Archive for Thursday, May 4, 2006

So long, sugary drinks

Industry to stop selling to schools

May 4, 2006


The vending machines at the entrance of Lawrence High School are bursting with sugary beverages: Coke, Pepsi, Dr. Pepper and so on.

That's about to change.

Under a deal announced Wednesday morning, the soft drink industry will stop selling most sodas in the nation's public schools, instead offering diet sodas, unsweetened juices, low-fat milk and water.

"Not cool," said Esbensen Mette, 17, an LHS junior who bought a Gatorade as classes let out for the day.

Dr. James Casey, who runs the Healthy Hawks childhood obesity clinic at the University of Kansas Hospital, wasn't surprised by that reaction.

"It's going to make people mad, of course, because they're addicted to sugar," he said.

But eliminating high-calorie drinks from school won't solve the growing problem of overweight kids, he said.

"Just because they're not going to get it in schools, doesn't mean they can't get it somewhere else," Casey said.

Tiny sales

The settlement comes amid growing concerns about childhood obesity. According to the American Obesity Assn., the percentage of American boys ages 6-11 who were obese nearly quadrupled in 30 years - from 4.3 percent in the early 1970s to 16 percent in 2000. High-calorie drinks are often cited as one reason for the rise.

"In general, (obesity numbers) are markedly increased," Casey said. "You can look at any survey."

Wednesday's deal was announced by the William J. Clinton Foundation and was agreed to by the American Beverage Assn, comprised of industry giants such as Cadbury Schweppes PLC, Coca-Cola Co. and PepsiCo Inc.

"This is a bold step forward in the struggle to help 35 million young people lead healthier lives," former President Clinton said at a news conference. "This one policy can add years and years and years to the lives of a very large number of young people."

Lawrence High School students Stella Finch, left, sipping on a Fanta Strawberry soft drink and Sarah Jackson, with a Sprite, say they often get a soft drink during lunch or at the end of the school day. Soft drink companies today announce nationally they are voluntarily removing high-calorie, sugary drinks from schools.

Lawrence High School students Stella Finch, left, sipping on a Fanta Strawberry soft drink and Sarah Jackson, with a Sprite, say they often get a soft drink during lunch or at the end of the school day. Soft drink companies today announce nationally they are voluntarily removing high-calorie, sugary drinks from schools.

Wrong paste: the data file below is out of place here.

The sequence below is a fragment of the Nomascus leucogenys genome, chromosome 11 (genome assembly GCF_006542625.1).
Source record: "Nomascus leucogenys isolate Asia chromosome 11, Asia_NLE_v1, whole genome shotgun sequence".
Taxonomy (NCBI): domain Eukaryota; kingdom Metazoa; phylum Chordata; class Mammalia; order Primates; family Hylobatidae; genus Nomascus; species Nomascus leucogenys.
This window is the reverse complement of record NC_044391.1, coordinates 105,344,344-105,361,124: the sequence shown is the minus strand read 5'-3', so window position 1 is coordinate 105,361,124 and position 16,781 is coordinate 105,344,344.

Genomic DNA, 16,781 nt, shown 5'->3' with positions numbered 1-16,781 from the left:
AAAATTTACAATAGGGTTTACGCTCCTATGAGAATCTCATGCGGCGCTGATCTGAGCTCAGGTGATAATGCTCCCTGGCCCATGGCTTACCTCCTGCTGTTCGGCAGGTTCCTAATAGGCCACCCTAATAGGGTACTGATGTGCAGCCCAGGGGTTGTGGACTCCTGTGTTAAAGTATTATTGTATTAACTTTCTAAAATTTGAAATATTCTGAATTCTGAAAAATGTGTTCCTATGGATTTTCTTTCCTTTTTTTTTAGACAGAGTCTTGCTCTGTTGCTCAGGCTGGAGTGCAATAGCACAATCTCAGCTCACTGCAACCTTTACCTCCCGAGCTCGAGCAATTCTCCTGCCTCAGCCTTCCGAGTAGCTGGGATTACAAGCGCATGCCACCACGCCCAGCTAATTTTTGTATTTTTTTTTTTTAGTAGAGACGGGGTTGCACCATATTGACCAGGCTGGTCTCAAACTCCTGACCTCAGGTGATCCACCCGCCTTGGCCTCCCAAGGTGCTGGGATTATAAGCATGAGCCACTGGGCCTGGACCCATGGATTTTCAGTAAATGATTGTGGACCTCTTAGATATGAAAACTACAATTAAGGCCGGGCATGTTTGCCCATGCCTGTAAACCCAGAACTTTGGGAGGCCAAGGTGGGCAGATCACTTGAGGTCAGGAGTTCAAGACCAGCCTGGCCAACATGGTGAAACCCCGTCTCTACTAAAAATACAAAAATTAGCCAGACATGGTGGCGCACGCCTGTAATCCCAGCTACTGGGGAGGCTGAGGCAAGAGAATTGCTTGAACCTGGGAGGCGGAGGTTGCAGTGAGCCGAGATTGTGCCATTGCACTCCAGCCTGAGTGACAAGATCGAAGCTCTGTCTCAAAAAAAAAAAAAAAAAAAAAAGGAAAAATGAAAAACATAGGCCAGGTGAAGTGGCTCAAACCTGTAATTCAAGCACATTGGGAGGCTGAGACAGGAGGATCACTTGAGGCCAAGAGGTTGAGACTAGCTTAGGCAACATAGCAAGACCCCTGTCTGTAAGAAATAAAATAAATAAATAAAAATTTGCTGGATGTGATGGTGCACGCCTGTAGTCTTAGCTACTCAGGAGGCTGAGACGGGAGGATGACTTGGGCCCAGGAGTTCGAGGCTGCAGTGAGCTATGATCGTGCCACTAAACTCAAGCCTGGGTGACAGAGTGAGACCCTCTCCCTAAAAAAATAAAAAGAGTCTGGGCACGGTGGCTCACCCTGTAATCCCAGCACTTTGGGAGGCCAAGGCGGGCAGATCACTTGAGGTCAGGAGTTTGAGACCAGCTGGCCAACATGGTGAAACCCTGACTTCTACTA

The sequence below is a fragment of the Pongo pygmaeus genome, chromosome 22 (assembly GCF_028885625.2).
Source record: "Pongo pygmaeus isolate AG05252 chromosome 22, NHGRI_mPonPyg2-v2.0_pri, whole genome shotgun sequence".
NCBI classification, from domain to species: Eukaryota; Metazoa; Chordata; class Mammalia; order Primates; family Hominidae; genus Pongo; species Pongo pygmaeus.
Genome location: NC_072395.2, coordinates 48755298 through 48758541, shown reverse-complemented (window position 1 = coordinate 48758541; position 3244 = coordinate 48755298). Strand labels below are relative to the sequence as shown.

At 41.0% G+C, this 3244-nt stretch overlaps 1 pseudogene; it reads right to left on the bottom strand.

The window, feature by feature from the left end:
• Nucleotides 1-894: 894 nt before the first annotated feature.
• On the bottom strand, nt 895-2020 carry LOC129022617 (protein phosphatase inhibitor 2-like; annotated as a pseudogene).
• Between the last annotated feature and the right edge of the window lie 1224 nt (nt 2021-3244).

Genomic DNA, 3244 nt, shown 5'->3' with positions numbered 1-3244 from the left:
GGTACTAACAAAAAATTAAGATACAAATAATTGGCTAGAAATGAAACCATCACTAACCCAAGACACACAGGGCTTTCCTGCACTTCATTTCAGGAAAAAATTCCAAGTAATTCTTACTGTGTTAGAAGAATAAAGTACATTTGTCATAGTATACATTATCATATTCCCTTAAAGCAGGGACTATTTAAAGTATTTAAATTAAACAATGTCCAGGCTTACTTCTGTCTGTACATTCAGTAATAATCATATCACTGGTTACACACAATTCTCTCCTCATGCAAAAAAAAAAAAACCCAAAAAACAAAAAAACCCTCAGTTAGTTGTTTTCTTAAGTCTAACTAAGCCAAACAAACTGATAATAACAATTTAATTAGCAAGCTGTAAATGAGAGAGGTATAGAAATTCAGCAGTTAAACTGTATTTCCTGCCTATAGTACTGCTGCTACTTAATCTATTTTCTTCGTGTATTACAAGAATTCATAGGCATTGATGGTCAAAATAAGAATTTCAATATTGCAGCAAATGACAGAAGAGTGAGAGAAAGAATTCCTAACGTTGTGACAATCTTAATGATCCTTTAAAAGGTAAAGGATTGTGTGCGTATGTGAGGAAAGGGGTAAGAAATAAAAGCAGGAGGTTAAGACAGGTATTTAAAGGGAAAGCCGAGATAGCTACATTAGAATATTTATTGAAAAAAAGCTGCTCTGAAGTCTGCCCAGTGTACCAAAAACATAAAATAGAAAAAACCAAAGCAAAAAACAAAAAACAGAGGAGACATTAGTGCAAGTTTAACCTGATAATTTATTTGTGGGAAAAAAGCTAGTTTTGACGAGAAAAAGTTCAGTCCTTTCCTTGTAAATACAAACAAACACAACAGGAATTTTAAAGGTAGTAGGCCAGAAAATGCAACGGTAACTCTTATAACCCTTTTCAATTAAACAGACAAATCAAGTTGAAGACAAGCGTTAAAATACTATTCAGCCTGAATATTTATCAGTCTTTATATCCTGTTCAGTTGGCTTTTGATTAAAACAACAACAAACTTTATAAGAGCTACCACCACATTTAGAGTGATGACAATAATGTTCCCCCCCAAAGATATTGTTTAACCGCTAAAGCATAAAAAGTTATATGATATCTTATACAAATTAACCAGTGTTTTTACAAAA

How quickly the changes take hold will depend in part on individual school districts' willingness to alter their existing contracts, the alliance said. The companies agreed to work to implement the changes at 75 percent of the nation's public schools by the 2008-09 school year, and at all public schools a year later. Lawrence officials didn't have a timeline for changes to vending machines here on Wednesday.

The move shouldn't have much effect on the $63 billion beverage industry's bottom line, said John Sicher, editor and publisher of Beverage Digest, which compiles extensive data on the industry.

"The sale of sugar-carbonated sodas in schools is a tiny, tiny part of their overall volume," Sicher said. "The impact is more in terms of responsibility and accountability to the consumer."

No choices

Lawrence school officials were already working on a wellness policy that probably would have greatly restricted the sales of soda to students. No such sales are allowed in elementary schools; junior high students can buy pop after classes end for the day, and high school students have daylong access to soft drink vending machines.

"That works for me," Supt. Randy Weseman said of the news. "We're working on our wellness policy anyway, so this fits in with that. We welcome their help."

Lawrence High School sophomore Zach Guy selects a soft drink from a vending machine in the commons area at LHS. Soft drink companies on Wednesday announced that they will stop selling most sodas in the nation's public schools.